His diagnosis also revived urgent questions about whether it was safe for Congress - with its 100 senators and 435 representatives, many of them over 65 and thus at higher risk for the virus - to continue to meet amid the pandemic, and whether lawmakers were taking sufficient precautions. Members have adopted unevenly enforced safety protocols and allowed themselves to bounce each week between the capital and their home states, some of which are experiencing surges of the virus, without getting tested.

House and Senate leaders turned down an offer from the White House in May for rapid-testing ability, saying that they would prefer that resources be sent to front-line workers. On Wednesday, their top deputies said the time had come to reconsider.

"For members of Congress who are going back and forth, they represent sort of the perfect petri dish for how you spread a disease," said Sen. Roy Blunt, the chairman of the Rules Committee. "Send 535 people out to 535 different locations on about 1,000 different airplanes, and bring them back and see what happens. It seems to me there's a better path forward."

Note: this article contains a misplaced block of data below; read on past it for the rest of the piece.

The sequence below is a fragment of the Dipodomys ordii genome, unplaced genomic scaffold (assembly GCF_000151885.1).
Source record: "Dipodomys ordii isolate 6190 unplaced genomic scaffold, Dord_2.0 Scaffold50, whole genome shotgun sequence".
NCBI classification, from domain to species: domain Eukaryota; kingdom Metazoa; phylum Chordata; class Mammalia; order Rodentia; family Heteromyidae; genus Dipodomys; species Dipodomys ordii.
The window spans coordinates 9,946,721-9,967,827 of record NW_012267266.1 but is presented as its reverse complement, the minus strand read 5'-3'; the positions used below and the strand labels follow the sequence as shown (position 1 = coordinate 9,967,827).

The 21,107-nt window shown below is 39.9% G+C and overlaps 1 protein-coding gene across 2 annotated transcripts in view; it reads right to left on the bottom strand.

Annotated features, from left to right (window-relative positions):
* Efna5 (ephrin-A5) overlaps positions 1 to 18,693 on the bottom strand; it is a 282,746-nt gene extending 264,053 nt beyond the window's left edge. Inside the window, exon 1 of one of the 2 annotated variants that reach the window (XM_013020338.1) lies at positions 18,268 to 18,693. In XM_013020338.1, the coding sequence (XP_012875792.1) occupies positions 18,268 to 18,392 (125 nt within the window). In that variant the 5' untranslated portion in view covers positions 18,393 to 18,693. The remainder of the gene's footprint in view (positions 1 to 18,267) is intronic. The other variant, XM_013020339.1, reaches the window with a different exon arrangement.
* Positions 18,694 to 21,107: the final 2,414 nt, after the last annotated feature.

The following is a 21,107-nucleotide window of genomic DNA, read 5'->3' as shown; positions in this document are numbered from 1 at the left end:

Rep Steny Hoyer, the majority leader, said he planned to press Pelosi and the House Republican leader, Kevin McCarthy of California, on the matter. McCarthy urged his members to wear their masks and renewed previous calls for lawmakers to be tested regularly.

To date, Pelosi had required masks be used in House hearings and encouraged - but not required - their use on the floor. She said Wednesday that she considered doing so "a sign of respect" and that failing to wear a facial covering on the House floor going forward would be treated as "a serious breach of decorum" that could lead to a member's removal from the floor.